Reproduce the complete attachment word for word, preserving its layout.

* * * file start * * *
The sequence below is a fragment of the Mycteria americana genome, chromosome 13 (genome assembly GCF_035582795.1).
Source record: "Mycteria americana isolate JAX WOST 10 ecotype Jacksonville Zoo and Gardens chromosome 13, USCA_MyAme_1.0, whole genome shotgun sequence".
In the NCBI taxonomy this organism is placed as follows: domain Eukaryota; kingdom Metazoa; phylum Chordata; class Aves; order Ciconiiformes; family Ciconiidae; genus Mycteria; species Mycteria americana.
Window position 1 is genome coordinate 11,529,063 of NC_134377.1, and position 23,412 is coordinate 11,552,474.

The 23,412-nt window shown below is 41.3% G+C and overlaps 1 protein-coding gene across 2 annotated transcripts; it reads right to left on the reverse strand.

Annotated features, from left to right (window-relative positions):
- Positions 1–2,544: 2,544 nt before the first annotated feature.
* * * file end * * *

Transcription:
The sequence below is a fragment of the Mycteria americana genome, chromosome 13 (genome assembly GCF_035582795.1).
Source record: "Mycteria americana isolate JAX WOST 10 ecotype Jacksonville Zoo and Gardens chromosome 13, USCA_MyAme_1.0, whole genome shotgun sequence".
In the NCBI taxonomy this organism is placed as follows: domain Eukaryota; kingdom Metazoa; phylum Chordata; class Aves; order Ciconiiformes; family Ciconiidae; genus Mycteria; species Mycteria americana.
Window position 1 is genome coordinate 11,529,063 of NC_134377.1, and position 23,412 is coordinate 11,552,474.

The 23,412-nt window shown below is 41.3% G+C and overlaps 1 protein-coding gene across 2 annotated transcripts; it reads right to left on the reverse strand.

Annotated features, from left to right (window-relative positions):
- Positions 1–2,544: 2,544 nt before the first annotated feature.